I found a posting from Van Walton of Proverbs 31 Ministries to be very powerful.  She recounted a time when she and her husband were at a wedding reception.  The couples were on the dance floor and the DJ broke in and asked those couples who had been married less than a year to leave the floor.  He proceeded to weed out the crowd in ten year increments.  By the time he reached forty years of marriage there were only three couples left, Van and her husband being one of them.  When asked about the secret of their success Van was quite candid in her response.  They, as a couple, struggled like most couples.  They had their share of conflict, disappointments, etc.  Then Van said the following:

“When I wanted to criticize my husband for offenses real and imagined, I read that love keeps no record of wrongs (1 Corinthians 13:5).

When I felt lonely, I read that God was with me (Zephaniah 3:17).

When I thought I was right and my husband was wrong, I read that I shouldn't think too highly of myself (Romans 12:2-4).

When the daily grind of work, chores, errands drained me and my wild heart longed for more, I read that when I leaned on the Lord, through Him, I could get through anything (Philippians 4:13)”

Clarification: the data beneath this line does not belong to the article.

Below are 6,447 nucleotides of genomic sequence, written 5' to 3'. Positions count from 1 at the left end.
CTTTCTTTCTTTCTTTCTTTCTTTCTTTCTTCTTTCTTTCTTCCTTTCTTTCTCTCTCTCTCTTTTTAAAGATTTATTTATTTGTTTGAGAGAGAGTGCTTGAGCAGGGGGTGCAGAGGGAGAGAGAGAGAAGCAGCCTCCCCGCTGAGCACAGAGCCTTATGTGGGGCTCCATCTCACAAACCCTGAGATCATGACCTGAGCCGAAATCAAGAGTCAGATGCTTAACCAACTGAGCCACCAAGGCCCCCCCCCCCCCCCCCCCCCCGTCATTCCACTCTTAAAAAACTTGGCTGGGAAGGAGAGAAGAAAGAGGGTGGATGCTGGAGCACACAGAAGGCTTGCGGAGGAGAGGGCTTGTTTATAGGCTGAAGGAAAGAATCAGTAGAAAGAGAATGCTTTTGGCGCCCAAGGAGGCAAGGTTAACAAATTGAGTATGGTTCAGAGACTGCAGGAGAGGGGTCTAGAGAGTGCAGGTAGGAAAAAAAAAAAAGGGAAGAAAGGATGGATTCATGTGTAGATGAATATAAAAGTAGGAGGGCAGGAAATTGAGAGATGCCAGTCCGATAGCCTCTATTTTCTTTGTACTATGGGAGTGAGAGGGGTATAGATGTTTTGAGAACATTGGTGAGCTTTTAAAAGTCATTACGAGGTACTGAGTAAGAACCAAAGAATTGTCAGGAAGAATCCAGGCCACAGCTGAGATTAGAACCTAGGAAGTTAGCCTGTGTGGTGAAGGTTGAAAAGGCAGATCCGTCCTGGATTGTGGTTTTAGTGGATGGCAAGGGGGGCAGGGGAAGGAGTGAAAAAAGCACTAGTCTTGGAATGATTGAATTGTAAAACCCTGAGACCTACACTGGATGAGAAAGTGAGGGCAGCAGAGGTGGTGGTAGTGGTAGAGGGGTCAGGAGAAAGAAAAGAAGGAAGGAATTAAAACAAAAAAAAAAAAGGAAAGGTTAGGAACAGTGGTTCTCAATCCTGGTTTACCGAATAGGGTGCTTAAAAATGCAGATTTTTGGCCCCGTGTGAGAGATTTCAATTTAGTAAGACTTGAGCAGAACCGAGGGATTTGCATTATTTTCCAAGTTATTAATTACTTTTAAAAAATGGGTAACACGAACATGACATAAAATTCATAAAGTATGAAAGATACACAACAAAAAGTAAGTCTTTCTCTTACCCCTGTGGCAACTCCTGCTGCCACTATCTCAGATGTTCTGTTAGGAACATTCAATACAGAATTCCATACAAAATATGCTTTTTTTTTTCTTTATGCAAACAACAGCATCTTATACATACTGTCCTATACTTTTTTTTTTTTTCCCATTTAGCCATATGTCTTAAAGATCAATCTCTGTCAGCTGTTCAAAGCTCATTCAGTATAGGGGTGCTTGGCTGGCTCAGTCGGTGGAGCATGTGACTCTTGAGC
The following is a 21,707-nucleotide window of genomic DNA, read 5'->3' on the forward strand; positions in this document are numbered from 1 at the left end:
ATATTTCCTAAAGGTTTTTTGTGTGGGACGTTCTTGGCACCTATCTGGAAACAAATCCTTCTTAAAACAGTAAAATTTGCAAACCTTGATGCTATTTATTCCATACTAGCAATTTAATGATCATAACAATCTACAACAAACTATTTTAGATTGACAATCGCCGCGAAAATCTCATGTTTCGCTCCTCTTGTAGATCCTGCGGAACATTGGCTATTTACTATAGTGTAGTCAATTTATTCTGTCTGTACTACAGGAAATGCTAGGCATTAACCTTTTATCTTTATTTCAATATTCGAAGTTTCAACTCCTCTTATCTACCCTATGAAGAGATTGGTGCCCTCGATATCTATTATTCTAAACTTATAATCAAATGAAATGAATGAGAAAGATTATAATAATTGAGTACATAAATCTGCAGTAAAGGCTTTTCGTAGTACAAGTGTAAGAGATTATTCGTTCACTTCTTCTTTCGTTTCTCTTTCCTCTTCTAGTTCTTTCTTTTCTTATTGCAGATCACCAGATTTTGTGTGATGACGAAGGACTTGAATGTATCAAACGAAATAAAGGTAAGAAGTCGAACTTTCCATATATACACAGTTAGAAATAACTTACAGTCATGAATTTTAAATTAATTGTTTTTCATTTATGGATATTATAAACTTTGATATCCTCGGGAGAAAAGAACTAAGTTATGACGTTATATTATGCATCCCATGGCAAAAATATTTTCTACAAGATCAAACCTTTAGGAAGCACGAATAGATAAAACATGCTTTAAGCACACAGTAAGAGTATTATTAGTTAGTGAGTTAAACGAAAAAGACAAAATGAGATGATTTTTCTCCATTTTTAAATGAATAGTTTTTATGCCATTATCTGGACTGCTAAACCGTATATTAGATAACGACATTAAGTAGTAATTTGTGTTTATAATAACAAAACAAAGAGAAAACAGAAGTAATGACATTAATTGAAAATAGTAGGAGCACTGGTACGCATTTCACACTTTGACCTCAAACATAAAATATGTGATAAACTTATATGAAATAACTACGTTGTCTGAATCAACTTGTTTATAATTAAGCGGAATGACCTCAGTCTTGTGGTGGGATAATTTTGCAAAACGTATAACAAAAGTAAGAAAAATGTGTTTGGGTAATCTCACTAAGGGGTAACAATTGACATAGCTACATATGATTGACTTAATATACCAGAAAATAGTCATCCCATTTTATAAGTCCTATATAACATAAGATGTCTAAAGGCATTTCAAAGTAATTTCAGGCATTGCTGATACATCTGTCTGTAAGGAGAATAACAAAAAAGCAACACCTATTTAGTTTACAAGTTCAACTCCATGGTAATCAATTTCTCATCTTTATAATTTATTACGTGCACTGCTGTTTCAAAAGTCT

She found that in her moments of weakness she could be strong in Christ.  She determined that her best counselor was the Word of God.  Her life verse became

"Your word is a lamp to my feet and a light to my path." Psalm 119:105 (NAS)

I found myself wanting to know whether her husband was also strong in his faith; whether he was a spiritual leader in the home; whether he was quick to seek the wisdom of God’s Word when he felt misunderstood, alone and tired.  But Van spoke only for Van, for obviously she realizes that she is responsible for how she responds to what life brings her way.  She cannot change her husband or control how he chooses to deal with life’s challenges.  She concluded her article with the following prayer:

“Father God, You alone are perfect. Help me to keep my eyes on You. I know that no one is an easy forever-partner. Remind me daily to curb my critical spirit. Teach me to see my husband through Your eyes. In Jesus' Name I pray, Amen.”

 

 

 

Monday, 6 May 2013

The Health of Your Marriage